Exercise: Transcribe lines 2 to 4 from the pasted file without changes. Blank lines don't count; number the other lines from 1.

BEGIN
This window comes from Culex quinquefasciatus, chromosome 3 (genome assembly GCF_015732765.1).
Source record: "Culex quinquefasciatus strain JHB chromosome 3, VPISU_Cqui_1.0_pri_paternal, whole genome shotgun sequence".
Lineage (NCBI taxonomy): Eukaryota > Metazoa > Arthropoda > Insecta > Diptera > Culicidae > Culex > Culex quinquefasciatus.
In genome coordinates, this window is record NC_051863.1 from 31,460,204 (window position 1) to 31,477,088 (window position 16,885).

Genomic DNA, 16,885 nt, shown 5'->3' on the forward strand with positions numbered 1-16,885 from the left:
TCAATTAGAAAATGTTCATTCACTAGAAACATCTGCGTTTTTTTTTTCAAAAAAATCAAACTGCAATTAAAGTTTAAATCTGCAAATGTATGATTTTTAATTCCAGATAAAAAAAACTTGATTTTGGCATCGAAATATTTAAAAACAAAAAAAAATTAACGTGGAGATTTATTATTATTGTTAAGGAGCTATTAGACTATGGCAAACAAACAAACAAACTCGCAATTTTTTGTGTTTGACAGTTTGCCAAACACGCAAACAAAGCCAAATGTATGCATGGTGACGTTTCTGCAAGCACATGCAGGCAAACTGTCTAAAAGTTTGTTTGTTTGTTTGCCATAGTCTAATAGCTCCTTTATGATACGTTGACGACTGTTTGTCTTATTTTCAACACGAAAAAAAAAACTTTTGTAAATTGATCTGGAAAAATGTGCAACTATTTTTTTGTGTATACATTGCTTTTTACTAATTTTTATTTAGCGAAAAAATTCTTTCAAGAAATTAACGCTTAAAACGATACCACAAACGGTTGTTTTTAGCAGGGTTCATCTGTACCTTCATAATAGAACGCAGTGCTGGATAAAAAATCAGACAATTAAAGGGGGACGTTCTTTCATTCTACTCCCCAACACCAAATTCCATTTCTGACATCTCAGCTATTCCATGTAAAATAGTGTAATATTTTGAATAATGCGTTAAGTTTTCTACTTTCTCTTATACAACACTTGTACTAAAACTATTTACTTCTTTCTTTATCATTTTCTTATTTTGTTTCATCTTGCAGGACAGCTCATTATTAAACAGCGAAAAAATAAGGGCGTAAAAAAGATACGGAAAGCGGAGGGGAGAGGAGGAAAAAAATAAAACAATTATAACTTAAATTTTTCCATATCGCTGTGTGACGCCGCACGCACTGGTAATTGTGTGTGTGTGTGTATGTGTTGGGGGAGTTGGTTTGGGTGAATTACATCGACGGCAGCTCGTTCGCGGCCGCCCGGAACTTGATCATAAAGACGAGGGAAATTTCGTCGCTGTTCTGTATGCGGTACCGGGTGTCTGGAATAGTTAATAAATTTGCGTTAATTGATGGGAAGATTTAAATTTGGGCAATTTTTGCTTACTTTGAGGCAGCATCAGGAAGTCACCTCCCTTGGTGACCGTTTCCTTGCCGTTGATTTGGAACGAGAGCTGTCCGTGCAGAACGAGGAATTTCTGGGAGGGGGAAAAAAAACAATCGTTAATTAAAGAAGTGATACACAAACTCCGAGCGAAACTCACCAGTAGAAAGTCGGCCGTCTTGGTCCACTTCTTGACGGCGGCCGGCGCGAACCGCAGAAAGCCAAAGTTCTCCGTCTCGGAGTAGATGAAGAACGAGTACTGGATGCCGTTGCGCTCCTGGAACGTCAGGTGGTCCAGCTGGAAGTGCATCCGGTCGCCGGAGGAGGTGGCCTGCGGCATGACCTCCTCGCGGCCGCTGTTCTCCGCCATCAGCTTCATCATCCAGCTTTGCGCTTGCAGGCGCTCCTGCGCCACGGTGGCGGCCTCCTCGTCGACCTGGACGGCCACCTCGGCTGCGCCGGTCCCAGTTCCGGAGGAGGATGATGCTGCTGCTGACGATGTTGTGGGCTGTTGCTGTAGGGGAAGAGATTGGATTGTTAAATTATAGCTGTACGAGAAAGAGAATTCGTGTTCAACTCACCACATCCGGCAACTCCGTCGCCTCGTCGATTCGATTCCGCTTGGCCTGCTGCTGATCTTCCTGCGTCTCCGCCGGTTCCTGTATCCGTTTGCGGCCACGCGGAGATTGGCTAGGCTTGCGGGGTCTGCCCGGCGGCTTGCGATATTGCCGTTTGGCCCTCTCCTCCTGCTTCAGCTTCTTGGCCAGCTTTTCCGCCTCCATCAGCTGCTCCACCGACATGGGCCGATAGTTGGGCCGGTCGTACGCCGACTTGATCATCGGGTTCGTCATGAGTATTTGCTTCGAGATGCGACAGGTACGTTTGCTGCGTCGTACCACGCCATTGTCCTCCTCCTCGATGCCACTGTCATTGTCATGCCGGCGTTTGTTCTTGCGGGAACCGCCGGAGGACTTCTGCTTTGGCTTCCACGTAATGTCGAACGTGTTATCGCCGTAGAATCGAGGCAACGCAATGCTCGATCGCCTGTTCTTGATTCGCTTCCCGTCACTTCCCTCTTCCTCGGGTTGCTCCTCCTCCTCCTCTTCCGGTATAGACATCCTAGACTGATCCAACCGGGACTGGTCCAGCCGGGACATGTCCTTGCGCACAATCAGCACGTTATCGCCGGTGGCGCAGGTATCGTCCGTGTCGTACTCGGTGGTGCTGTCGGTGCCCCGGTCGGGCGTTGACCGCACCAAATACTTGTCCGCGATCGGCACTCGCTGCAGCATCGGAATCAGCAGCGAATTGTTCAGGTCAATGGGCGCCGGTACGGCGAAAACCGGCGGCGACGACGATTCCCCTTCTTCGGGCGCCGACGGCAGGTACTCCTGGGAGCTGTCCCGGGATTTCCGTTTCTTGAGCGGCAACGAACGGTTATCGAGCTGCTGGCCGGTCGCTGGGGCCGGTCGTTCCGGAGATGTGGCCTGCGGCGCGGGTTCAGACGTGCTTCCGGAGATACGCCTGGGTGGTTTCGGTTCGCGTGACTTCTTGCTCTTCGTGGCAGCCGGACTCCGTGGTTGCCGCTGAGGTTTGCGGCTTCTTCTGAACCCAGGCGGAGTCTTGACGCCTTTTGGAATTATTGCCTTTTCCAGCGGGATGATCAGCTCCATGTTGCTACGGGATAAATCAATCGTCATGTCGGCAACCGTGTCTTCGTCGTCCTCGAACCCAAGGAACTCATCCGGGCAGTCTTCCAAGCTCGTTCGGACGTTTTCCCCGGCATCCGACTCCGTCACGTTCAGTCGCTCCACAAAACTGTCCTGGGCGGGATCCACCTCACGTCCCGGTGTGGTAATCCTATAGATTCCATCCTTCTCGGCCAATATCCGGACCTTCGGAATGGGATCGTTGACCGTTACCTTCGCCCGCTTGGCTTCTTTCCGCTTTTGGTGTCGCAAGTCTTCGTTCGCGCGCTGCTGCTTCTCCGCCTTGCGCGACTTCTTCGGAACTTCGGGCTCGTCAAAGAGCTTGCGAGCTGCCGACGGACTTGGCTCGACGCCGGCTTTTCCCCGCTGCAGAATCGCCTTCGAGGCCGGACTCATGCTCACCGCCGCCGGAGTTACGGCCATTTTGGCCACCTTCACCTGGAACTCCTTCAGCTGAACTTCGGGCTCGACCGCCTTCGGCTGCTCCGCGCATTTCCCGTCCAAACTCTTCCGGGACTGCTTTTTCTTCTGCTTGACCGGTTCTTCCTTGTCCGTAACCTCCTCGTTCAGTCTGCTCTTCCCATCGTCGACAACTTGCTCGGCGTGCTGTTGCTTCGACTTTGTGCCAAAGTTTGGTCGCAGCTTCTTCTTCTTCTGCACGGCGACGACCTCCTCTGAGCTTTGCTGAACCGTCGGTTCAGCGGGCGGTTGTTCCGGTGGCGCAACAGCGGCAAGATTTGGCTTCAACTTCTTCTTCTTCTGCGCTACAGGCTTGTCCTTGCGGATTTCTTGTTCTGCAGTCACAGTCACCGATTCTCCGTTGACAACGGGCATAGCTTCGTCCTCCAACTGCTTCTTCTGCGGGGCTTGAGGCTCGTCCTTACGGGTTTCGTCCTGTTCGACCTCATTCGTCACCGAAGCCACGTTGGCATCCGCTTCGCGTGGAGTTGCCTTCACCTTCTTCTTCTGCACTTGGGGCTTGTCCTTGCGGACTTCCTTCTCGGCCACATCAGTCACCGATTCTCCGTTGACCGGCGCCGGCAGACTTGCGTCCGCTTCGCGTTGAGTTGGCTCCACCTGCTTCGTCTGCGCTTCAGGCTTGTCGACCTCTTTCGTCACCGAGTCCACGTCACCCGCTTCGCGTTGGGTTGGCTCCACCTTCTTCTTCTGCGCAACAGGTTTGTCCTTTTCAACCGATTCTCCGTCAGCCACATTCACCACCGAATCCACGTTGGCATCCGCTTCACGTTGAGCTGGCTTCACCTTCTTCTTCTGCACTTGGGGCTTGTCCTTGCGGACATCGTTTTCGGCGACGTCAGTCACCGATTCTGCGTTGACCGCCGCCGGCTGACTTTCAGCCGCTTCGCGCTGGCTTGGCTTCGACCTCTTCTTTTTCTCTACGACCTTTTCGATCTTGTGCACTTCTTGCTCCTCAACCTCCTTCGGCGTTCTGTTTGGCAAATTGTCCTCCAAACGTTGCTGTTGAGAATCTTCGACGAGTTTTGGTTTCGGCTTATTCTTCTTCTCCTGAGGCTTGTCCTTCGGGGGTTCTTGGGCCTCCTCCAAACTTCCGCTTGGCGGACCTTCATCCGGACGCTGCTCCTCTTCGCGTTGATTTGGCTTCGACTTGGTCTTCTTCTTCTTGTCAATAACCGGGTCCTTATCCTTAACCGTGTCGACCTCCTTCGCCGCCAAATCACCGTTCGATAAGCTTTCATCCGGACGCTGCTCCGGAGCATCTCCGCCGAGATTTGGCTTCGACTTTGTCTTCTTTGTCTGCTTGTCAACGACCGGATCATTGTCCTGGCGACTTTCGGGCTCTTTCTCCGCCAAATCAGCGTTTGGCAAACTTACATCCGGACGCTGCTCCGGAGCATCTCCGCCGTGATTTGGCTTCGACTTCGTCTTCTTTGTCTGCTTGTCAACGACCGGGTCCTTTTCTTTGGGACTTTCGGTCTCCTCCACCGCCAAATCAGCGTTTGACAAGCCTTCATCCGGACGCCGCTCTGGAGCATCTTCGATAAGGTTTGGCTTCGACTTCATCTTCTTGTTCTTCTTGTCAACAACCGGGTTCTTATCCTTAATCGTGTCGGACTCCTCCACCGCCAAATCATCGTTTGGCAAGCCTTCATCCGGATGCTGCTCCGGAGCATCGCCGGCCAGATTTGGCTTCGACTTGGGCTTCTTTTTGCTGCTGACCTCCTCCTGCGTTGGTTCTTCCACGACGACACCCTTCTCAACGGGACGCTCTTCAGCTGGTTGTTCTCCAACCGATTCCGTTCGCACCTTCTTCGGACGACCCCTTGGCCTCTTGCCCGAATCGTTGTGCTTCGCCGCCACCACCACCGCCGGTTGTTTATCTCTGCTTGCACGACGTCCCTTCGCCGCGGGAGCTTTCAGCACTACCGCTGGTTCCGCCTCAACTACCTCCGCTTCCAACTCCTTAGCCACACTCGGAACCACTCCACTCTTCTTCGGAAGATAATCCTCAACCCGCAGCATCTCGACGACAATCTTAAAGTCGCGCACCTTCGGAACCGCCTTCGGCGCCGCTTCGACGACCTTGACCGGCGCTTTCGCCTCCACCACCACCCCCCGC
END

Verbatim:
Source record: "Culex quinquefasciatus strain JHB chromosome 3, VPISU_Cqui_1.0_pri_paternal, whole genome shotgun sequence".
Lineage (NCBI taxonomy): Eukaryota > Metazoa > Arthropoda > Insecta > Diptera > Culicidae > Culex > Culex quinquefasciatus.
In genome coordinates, this window is record NC_051863.1 from 31,460,204 (window position 1) to 31,477,088 (window position 16,885).